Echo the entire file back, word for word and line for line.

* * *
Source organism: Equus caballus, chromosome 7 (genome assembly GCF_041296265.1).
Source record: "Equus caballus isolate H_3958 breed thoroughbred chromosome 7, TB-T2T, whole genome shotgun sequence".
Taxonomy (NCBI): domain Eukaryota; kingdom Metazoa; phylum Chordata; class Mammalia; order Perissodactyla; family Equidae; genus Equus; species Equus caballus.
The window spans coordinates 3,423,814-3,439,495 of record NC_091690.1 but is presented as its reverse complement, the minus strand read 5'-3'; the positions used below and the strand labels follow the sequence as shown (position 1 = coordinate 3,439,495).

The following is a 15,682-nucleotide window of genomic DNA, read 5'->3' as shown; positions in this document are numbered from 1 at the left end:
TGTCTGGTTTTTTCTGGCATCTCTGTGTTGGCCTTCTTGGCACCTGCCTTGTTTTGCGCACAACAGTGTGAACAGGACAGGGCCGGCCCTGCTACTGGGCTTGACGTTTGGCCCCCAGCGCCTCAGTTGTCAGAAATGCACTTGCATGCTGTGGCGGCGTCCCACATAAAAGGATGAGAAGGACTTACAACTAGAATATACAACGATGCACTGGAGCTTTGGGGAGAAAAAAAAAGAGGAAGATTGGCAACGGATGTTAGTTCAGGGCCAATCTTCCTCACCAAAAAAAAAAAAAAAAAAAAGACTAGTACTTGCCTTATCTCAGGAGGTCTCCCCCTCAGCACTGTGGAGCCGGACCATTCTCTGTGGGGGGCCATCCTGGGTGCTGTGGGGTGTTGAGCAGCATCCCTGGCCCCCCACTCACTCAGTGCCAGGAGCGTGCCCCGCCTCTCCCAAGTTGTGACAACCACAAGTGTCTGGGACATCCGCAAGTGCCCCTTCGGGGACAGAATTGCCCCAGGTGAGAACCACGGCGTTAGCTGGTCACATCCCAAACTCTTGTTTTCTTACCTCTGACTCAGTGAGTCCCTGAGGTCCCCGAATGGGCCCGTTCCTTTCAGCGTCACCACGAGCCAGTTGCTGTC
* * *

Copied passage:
Source organism: Equus caballus, chromosome 7 (genome assembly GCF_041296265.1).
Source record: "Equus caballus isolate H_3958 breed thoroughbred chromosome 7, TB-T2T, whole genome shotgun sequence".
Taxonomy (NCBI): domain Eukaryota; kingdom Metazoa; phylum Chordata; class Mammalia; order Perissodactyla; family Equidae; genus Equus; species Equus caballus.
The window spans coordinates 3,423,814-3,439,495 of record NC_091690.1 but is presented as its reverse complement, the minus strand read 5'-3'; the positions used below and the strand labels follow the sequence as shown (position 1 = coordinate 3,439,495).

The following is a 15,682-nucleotide window of genomic DNA, read 5'->3' as shown; positions in this document are numbered from 1 at the left end:
TGTCTGGTTTTTTCTGGCATCTCTGTGTTGGCCTTCTTGGCACCTGCCTTGTTTTGCGCACAACAGTGTGAACAGGACAGGGCCGGCCCTGCTACTGGGCTTGACGTTTGGCCCCCAGCGCCTCAGTTGTCAGAAATGCACTTGCATGCTGTGGCGGCGTCCCACATAAAAGGATGAGAAGGACTTACAACTAGAATATACAACGATGCACTGGAGCTTTGGGGAGAAAAAAAAAGAGGAAGATTGGCAACGGATGTTAGTTCAGGGCCAATCTTCCTCACCAAAAAAAAAAAAAAAAAAAAGACTAGTACTTGCCTTATCTCAGGAGGTCTCCCCCTCAGCACTGTGGAGCCGGACCATTCTCTGTGGGGGGCCATCCTGGGTGCTGTGGGGTGTTGAGCAGCATCCCTGGCCCCCCACTCACTCAGTGCCAGGAGCGTGCCCCGCCTCTCCCAAGTTGTGACAACCACAAGTGTCTGGGACATCCGCAAGTGCCCCTTCGGGGACAGAATTGCCCCAGGTGAGAACCACGGCGTTAGCTGGTCACATCCCAAACTCTTGTTTTCTTACCTCTGACTCAGTGAGTCCCTGAGGTCCCCGAATGGGCCCGTTCCTTTCAGCGTCACCACGAGCCAGTTGCTGTC